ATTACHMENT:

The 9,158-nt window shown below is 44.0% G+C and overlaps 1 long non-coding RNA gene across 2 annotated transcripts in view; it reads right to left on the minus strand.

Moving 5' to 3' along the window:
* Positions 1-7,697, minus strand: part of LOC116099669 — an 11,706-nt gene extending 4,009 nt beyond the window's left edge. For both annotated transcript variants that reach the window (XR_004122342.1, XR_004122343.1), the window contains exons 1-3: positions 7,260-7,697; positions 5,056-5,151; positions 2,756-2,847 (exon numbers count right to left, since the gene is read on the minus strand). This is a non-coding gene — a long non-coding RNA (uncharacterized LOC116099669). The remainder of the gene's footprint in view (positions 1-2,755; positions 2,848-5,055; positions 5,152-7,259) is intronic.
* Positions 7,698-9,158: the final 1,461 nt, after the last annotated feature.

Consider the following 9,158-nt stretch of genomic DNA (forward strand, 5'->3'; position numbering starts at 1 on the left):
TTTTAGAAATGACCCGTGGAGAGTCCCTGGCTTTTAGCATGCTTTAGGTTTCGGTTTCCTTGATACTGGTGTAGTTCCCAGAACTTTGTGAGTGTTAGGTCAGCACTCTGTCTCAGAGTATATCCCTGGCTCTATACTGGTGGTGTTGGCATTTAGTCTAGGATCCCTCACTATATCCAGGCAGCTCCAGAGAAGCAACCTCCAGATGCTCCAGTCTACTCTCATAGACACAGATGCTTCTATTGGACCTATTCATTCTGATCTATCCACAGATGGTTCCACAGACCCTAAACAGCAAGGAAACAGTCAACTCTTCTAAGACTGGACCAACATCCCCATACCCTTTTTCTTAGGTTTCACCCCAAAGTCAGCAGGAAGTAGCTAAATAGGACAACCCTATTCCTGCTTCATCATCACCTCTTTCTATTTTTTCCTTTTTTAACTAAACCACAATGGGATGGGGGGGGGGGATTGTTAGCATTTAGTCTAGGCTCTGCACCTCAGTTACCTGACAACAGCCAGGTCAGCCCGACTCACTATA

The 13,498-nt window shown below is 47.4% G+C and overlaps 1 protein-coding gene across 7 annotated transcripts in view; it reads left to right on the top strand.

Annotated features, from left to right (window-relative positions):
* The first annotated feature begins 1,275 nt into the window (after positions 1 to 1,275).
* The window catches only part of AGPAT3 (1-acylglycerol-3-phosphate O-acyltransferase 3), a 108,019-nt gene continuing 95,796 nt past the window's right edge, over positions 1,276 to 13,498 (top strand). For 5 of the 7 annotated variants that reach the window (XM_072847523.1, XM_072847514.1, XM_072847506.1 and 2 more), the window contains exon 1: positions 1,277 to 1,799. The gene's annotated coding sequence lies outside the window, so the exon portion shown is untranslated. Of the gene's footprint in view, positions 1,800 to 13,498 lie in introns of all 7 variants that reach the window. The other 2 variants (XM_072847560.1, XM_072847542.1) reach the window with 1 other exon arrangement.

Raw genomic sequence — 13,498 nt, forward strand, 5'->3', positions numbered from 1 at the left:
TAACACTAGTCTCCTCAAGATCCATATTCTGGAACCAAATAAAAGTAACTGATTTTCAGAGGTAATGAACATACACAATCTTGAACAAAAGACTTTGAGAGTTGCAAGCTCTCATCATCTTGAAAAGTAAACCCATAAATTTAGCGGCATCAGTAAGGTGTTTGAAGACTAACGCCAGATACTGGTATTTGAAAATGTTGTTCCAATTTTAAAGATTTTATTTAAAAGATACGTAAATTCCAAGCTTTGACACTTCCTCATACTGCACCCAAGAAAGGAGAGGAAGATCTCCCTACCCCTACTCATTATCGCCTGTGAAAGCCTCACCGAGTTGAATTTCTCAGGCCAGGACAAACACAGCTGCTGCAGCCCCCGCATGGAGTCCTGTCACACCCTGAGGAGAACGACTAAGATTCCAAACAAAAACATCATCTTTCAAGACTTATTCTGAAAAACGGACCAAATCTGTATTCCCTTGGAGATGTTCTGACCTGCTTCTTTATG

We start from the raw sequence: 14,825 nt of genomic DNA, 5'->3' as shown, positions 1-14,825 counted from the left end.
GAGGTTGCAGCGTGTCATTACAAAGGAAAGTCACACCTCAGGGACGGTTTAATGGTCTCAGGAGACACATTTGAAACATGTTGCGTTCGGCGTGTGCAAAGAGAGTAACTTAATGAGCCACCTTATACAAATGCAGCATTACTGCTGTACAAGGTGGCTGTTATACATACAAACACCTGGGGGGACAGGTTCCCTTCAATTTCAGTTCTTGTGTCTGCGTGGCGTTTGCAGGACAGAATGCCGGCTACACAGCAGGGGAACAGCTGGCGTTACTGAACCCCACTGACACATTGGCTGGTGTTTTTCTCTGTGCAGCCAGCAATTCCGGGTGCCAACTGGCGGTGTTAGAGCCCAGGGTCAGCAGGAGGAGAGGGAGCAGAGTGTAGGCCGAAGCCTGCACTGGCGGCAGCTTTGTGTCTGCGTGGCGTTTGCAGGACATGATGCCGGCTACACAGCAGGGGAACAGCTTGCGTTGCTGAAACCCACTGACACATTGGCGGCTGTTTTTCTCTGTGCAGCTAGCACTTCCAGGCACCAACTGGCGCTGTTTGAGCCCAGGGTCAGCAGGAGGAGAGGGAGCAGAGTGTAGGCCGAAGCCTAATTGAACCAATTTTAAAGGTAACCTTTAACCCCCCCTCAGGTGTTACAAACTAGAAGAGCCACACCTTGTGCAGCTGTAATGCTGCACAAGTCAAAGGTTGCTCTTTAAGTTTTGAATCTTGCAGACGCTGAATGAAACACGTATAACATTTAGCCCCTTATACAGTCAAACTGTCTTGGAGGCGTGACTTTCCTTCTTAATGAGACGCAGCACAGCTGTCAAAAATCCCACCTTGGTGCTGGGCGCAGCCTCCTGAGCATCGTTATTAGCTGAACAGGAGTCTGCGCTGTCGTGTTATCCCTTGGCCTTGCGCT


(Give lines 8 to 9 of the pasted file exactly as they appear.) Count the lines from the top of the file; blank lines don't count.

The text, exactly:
Annotated features, from left to right (window-relative positions):
* The first annotated feature begins 1,275 nt into the window (after positions 1 to 1,275).